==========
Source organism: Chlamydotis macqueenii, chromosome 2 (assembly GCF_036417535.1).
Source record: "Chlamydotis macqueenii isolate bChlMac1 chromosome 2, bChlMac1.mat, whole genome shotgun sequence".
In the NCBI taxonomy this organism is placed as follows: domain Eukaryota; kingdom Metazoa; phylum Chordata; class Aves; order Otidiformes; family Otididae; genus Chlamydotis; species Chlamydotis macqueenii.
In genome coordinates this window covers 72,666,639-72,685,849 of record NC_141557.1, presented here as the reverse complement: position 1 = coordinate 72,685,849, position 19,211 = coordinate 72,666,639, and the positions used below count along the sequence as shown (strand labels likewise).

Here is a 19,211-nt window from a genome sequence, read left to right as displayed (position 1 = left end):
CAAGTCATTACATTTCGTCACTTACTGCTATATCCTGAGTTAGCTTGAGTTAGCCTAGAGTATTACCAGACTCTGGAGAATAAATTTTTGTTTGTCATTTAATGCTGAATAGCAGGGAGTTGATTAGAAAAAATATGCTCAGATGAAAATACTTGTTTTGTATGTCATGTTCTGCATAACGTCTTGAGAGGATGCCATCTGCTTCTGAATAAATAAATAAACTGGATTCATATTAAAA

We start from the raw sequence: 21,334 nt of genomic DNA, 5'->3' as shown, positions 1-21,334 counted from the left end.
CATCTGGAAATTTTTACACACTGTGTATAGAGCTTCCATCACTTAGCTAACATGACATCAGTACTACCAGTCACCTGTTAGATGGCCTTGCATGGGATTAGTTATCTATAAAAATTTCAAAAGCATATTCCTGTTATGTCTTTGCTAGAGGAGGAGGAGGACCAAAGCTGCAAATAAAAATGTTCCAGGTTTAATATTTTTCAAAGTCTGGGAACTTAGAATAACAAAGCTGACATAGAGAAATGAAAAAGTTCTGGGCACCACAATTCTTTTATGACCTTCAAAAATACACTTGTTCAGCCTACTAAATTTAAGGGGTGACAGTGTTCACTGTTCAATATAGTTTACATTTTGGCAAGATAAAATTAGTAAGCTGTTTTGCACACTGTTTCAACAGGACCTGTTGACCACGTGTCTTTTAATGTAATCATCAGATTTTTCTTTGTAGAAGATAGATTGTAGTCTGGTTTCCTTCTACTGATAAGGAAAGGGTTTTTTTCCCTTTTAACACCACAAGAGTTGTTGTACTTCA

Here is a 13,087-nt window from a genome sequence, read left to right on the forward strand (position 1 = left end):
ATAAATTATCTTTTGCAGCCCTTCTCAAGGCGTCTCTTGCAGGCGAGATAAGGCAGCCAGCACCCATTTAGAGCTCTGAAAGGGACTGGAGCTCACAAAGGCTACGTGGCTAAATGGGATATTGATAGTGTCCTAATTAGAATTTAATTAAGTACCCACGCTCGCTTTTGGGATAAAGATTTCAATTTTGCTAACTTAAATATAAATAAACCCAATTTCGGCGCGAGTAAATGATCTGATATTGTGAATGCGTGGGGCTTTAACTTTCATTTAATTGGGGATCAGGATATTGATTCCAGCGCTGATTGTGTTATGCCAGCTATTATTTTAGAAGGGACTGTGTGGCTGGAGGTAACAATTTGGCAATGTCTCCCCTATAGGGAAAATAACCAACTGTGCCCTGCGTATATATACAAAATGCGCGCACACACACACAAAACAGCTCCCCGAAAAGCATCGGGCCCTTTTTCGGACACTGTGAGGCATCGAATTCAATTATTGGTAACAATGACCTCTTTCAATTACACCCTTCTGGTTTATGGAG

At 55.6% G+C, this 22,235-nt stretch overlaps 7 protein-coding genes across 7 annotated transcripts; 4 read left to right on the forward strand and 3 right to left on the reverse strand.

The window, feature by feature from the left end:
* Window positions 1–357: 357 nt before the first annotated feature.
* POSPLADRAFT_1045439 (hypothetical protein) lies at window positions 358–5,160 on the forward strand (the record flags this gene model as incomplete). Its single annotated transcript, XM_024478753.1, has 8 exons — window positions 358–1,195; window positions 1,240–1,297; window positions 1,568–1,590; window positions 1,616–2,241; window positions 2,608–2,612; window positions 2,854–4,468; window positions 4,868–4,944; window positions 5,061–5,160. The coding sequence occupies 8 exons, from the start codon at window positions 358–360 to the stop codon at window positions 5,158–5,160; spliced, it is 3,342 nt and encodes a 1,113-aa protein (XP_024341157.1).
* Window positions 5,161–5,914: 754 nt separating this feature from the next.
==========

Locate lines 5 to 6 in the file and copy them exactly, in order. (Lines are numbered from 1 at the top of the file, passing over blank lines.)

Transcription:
Here is a 19,211-nt window from a genome sequence, read left to right as displayed (position 1 = left end):
CAAGTCATTACATTTCGTCACTTACTGCTATATCCTGAGTTAGCTTGAGTTAGCCTAGAGTATTACCAGACTCTGGAGAATAAATTTTTGTTTGTCATTTAATGCTGAATAGCAGGGAGTTGATTAGAAAAAATATGCTCAGATGAAAATACTTGTTTTGTATGTCATGTTCTGCATAACGTCTTGAGAGGATGCCATCTGCTTCTGAATAAATAAATAAACTGGATTCATATTAAAA